- The Washington Times - Tuesday, March 15, 2005

CAMBRIDGE, Mass. (AP) — Harvard’s Faculty of Arts and Sciences passed a no-confidence vote against President Lawrence H. Summers yesterday, the latest setback for the university leader who has come under fire for his managerial style and comments on women in science.

The vote, 218-185, was largely symbolic. The faculty group is one of 10 that comprise the university, and Mr. Summers reports to the Harvard Corporation, the university’s governing board, which has expressed its support for him.

The unexpected passage of the vote was, nonetheless, a significant setback to Mr. Summers’ efforts to rebuild his standing with Harvard’s faculty in the wake of feminists’ complaints about his comments about women in science at an academic conference in January.

The measure stated simply: “The Faculty lacks confidence in the leadership of Lawrence H. Summers.”

The faculty group also passed a milder rebuke of Mr. Summers’ comments and “managerial approach” — expressing support for the president in addressing the issues. That measure passed by a 253-187 vote.

“As I said to the faculty, I have tried these last couple months to listen to all that has been said, to learn from it, and to move forward, and that’s what I am going to do,” Mr. Summers said afterward.

Mr. Summers now has met three times with the faculty group since his remarks that intrinsic differences in ability might be a factor in why there are fewer women in the pool of applicants for top science jobs.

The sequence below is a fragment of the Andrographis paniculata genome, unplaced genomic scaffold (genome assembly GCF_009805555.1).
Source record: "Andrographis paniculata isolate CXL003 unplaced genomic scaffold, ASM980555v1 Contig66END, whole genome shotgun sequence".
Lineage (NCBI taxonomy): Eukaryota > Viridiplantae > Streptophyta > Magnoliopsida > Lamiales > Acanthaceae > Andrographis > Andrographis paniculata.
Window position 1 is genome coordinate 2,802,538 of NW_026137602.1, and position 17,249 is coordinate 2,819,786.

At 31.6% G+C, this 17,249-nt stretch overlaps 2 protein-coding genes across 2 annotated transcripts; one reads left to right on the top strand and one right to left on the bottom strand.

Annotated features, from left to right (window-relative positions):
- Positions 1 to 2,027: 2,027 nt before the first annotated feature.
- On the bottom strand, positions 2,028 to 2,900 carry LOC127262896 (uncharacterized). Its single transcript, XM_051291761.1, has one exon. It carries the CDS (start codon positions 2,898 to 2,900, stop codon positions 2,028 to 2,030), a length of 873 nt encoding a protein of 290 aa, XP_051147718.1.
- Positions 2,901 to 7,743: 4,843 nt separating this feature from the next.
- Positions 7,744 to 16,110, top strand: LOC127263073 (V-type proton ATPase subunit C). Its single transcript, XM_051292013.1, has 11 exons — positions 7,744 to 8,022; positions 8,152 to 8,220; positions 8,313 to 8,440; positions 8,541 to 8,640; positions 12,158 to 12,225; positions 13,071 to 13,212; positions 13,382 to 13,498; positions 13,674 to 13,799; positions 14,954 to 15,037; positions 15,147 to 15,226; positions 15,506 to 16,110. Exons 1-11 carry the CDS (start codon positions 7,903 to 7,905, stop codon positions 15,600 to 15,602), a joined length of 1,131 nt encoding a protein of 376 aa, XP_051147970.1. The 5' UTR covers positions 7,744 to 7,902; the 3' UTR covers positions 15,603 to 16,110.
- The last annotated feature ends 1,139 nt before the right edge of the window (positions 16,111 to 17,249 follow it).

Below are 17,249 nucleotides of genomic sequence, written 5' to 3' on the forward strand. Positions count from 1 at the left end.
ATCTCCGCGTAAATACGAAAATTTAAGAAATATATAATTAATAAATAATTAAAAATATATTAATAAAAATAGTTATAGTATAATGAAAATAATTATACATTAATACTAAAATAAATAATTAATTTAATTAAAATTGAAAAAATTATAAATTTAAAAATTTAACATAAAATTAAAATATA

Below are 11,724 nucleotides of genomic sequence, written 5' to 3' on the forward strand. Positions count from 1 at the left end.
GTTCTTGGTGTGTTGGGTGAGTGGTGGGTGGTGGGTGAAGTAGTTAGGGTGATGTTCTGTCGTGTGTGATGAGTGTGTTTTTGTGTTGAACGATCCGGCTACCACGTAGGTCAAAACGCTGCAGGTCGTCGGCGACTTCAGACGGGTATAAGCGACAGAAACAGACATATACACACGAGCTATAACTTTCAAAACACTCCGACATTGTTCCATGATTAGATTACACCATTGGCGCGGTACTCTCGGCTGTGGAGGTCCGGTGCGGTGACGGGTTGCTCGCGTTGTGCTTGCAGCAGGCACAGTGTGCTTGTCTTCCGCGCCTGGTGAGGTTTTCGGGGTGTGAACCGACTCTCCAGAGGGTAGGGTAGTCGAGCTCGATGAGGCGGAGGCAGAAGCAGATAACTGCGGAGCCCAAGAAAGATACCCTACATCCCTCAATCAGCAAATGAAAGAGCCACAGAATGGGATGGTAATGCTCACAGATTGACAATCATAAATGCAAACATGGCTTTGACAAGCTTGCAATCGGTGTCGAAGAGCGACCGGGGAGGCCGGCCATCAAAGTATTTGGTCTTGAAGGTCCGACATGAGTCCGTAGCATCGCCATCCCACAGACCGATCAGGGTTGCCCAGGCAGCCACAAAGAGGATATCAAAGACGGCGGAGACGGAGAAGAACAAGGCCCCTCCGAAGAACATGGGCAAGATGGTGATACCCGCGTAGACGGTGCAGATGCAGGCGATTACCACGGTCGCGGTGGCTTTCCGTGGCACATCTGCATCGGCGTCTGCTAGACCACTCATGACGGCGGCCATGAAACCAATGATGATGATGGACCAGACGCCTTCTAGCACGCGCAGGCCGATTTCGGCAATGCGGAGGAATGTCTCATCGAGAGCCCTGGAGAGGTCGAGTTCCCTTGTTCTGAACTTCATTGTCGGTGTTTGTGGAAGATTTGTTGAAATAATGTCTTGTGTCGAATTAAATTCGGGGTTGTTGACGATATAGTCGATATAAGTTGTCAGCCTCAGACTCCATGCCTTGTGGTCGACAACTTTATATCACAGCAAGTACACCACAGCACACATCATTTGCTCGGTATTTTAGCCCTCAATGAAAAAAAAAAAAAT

He also reportedly has met extensively with smaller groups of faculty, and established two faculty task forces to recommend steps for addressing issues concerning women faculty at Harvard, and women in science generally.

Mr. Summers’ January remarks prompted criticism from many faculty, students and alumni. Others, however, defended him, saying Mr. Summers merely was engaging in a legitimate academic debate.

The criticism quickly expanded into broader attacks on what some faculty call the president’s blunt management style and his vision for the university, including major projects to expand Harvard’s campus across the Charles River in Boston, and his ideas about the direction that scientific research should take.

J. Lorand Matory, the anthropology professor who introduced the measure, called on Mr. Summers to resign.

“There is no noble alternative to resignation,” he said.

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